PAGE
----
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Announcements Operating Systems Software BSD

FreeBSD 7.2 Released 204

Posted by timothy
from the quite-up-to-date dept.
An anonymous reader writes "The FreeBSD Release Engineering Team is pleased to announce the availability of FreeBSD 7.2-RELEASE. This is the third release from the 7-STABLE branch which improves on the functionality of FreeBSD 7.1 and introduces some new features. Some of the highlights: Support for fully transparent use of superpages for application memory; Support for multiple IPv4 and IPv6 addresses for jails; csup(1) now supports CVSMode to fetch a complete CVS repository; Gnome updated to 2.26, KDE updated to 4.2.2; Sparc64 now supports UltraSparc-III processors. For a complete list of new features and known problems, please see the online release notes and errata list." Adds another anonymous reader, "You can grab the latest version from FreeBSD from the mirrors or via BitTorrent. There is also a quick review of the new features and upgrade instructions."
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FreeBSD 7.2 Released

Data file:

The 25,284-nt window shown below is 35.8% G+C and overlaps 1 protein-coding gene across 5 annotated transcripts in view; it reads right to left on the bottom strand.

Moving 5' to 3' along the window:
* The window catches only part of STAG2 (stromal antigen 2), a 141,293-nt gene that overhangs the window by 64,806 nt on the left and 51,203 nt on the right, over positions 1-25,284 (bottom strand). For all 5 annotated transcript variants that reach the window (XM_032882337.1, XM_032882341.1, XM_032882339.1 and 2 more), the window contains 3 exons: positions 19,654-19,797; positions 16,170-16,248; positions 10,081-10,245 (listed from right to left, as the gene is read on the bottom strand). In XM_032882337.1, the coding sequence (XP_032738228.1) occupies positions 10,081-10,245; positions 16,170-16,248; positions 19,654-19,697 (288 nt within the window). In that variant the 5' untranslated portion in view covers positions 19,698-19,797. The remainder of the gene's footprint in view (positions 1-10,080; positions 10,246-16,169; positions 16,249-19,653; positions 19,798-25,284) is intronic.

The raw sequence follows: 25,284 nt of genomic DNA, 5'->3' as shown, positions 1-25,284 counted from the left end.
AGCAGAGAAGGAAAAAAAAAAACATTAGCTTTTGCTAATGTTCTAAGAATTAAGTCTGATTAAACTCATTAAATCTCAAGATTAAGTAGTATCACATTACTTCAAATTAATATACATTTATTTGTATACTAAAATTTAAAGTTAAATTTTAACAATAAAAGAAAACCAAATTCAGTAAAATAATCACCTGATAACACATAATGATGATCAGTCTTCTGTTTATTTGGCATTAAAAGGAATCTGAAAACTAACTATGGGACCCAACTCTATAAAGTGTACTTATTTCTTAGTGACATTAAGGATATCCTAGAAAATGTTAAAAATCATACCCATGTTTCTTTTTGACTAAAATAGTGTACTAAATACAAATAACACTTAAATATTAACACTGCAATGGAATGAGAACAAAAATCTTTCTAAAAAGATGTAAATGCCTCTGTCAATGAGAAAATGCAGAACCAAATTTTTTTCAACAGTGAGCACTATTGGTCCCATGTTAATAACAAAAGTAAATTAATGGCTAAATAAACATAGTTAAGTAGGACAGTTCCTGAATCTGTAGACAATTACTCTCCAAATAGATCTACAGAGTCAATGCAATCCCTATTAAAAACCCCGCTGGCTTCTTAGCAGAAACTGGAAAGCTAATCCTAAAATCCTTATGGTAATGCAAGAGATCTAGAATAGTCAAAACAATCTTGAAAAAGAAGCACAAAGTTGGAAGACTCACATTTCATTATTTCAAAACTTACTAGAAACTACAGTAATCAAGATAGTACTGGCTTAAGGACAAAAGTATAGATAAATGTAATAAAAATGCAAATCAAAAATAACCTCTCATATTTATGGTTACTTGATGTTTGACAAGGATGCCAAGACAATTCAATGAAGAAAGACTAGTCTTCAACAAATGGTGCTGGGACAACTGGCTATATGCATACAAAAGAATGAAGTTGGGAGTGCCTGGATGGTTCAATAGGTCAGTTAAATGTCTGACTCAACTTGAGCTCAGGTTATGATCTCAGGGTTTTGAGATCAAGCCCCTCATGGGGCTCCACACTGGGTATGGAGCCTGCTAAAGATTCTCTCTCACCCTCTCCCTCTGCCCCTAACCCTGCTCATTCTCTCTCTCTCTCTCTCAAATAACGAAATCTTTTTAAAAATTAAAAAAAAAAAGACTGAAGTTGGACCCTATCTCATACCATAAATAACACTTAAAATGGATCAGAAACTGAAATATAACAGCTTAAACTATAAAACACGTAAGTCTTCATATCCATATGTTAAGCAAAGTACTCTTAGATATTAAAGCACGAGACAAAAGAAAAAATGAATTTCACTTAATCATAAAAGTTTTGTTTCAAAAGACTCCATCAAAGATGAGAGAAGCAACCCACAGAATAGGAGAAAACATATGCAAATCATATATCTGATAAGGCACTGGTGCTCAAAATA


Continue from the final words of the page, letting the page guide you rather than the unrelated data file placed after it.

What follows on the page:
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  • by Xanavi (1197431) on Monday May 04, 2009 @05:07AM (#27813479) Homepage
    I really feel for the BSD guys. Just hope they can keep users. Having choice in OS selection is great.
  • by phantomcircuit (938963) on Monday May 04, 2009 @05:39AM (#27813611) Homepage
    Ohh that's clever but BSD is much better in the server than linux is, i'd never use it as a desktop OS though (all the binary goodness in linux like the nvidia drivers)
  • Haiku / BeOS (Score:3, Insightful)

    by Atmchicago (555403) on Monday May 04, 2009 @05:50AM (#27813649) Homepage
    Haiku / BeOS. It's one of the few operating systems out there that is markedly different. And you can even test it in Virtualbox as a virtualized machine.
  • Re:Yaaaaay! (Score:1, Insightful)

    by Anonymous Coward on Monday May 04, 2009 @06:07AM (#27813713)